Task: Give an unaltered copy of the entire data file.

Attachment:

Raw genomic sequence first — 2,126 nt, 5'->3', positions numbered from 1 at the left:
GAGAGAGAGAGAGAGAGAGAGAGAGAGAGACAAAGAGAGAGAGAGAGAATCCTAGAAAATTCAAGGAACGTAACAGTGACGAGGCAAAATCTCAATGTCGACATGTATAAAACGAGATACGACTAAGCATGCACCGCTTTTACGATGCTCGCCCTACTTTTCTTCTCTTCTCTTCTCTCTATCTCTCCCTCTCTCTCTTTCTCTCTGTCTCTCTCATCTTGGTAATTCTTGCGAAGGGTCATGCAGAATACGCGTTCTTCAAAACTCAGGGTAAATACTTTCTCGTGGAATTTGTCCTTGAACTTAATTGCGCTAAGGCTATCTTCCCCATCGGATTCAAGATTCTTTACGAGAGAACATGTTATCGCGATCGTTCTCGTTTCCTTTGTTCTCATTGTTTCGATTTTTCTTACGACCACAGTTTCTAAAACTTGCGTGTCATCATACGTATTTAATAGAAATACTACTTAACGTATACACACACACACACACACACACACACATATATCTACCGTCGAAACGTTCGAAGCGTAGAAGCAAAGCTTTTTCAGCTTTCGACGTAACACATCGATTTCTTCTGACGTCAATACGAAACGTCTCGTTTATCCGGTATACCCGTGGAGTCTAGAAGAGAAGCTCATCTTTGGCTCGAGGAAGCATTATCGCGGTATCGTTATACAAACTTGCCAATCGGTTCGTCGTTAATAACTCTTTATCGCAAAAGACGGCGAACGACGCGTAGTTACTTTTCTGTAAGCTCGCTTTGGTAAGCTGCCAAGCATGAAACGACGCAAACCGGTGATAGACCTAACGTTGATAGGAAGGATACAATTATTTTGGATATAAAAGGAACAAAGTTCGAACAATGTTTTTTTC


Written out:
Raw genomic sequence first — 2,126 nt, 5'->3', positions numbered from 1 at the left:
GAGAGAGAGAGAGAGAGAGAGAGAGAGAGACAAAGAGAGAGAGAGAGAATCCTAGAAAATTCAAGGAACGTAACAGTGACGAGGCAAAATCTCAATGTCGACATGTATAAAACGAGATACGACTAAGCATGCACCGCTTTTACGATGCTCGCCCTACTTTTCTTCTCTTCTCTTCTCTCTATCTCTCCCTCTCTCTCTTTCTCTCTGTCTCTCTCATCTTGGTAATTCTTGCGAAGGGTCATGCAGAATACGCGTTCTTCAAAACTCAGGGTAAATACTTTCTCGTGGAATTTGTCCTTGAACTTAATTGCGCTAAGGCTATCTTCCCCATCGGATTCAAGATTCTTTACGAGAGAACATGTTATCGCGATCGTTCTCGTTTCCTTTGTTCTCATTGTTTCGATTTTTCTTACGACCACAGTTTCTAAAACTTGCGTGTCATCATACGTATTTAATAGAAATACTACTTAACGTATACACACACACACACACACACACACACATATATCTACCGTCGAAACGTTCGAAGCGTAGAAGCAAAGCTTTTTCAGCTTTCGACGTAACACATCGATTTCTTCTGACGTCAATACGAAACGTCTCGTTTATCCGGTATACCCGTGGAGTCTAGAAGAGAAGCTCATCTTTGGCTCGAGGAAGCATTATCGCGGTATCGTTATACAAACTTGCCAATCGGTTCGTCGTTAATAACTCTTTATCGCAAAAGACGGCGAACGACGCGTAGTTACTTTTCTGTAAGCTCGCTTTGGTAAGCTGCCAAGCATGAAACGACGCAAACCGGTGATAGACCTAACGTTGATAGGAAGGATACAATTATTTTGGATATAAAAGGAACAAAGTTCGAACAATGTTTTTTTC